Friday, August 10, 2007
Investing in the best of times, the worst of times
Markets are falling around the globe; must be a bad time to invest.
In a few short weeks market sentiment has shifted in seismic fashion. The threat of a credit squeeze around the globe plus the impact of the latest interest rate rise by our Reserve Bank sends mixed signals to investors.
The concerns about the slack lending practices in the US sub-prime mortgage market - the so-called "Ninja" loans (no income, no job, no assets) - is real enough and it has already had an impact directly in Australia with a number of funds having to declare their exposure or in one hedge fund's case suspend redemptions.
At times like this if you get a group of investors in a seminar room you could be certain that one of the main questions would be "is this the right time to invest?" Essentially people are looking to time the market - buy on the hope it is just a dip. Trying to time market moves is the oldest game in town. It is also involves two decisions not just one - the easy move is to sell when a market hits a record high the harder call is when to buy back in.
And the problem for investors is that often the biggest moves in sharemarket value - both up and down - are clustered together. We saw that again in the last week. A big fall on Wall Street followed a couple of days later by big rise on Wall Street. The yo-yo effect was dramatic.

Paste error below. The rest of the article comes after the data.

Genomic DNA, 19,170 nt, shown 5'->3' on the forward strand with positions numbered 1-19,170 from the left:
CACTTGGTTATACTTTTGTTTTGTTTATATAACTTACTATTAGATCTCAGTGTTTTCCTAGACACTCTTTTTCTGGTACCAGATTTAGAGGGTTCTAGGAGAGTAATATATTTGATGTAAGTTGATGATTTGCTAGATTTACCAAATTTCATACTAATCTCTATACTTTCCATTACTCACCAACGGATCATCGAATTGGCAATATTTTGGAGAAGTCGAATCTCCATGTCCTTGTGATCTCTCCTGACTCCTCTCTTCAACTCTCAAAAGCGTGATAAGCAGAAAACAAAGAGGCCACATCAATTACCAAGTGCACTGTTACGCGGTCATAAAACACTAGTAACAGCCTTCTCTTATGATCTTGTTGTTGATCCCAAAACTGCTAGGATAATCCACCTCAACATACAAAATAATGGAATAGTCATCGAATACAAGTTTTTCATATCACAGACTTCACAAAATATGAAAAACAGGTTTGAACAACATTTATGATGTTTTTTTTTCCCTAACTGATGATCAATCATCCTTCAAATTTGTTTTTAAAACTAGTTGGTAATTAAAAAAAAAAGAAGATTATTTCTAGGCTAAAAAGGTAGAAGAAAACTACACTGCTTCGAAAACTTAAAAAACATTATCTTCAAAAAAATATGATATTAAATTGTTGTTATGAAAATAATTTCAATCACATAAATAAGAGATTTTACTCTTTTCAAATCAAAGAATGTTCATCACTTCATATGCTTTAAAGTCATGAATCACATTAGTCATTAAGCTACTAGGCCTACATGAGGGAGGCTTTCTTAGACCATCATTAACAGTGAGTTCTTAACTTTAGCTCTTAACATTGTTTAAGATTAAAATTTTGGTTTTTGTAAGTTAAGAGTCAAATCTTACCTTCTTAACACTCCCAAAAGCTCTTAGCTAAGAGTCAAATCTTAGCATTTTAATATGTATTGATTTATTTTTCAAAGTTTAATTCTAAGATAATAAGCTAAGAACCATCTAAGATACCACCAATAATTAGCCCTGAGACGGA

For those old enough to remember the sharemarket crash of October 1987 it is a salutary reminder of how hard it is to time big market moves. It is probably no surprise that research over 20 years of daily moves in the Australian sharemarket found that between 1977 and 1997 eight of the 12 worst days for our sharemarket were in October 1987.
What generally surprises people is that six of the eight best days for sharemarket gains were clustered around October 1987. Now by most people's definition if you had managed to be out of the sharemarket in October 1987 that would qualify you for hall of fame status as a market timer.
But you would have missed some significant market gains and over the long-term possibly had a lower return overall. Past performance is certainly not a reliable guide to future market performance but it can be useful to remind us of mistakes or emotional over-corrections.
One of the best attributes any investor can have is discipline. The discipline to stick to a financial plan and investing within the asset allocation limits that your risk tolerance dictates...
Posted by Andy Matthews at 11:32 AM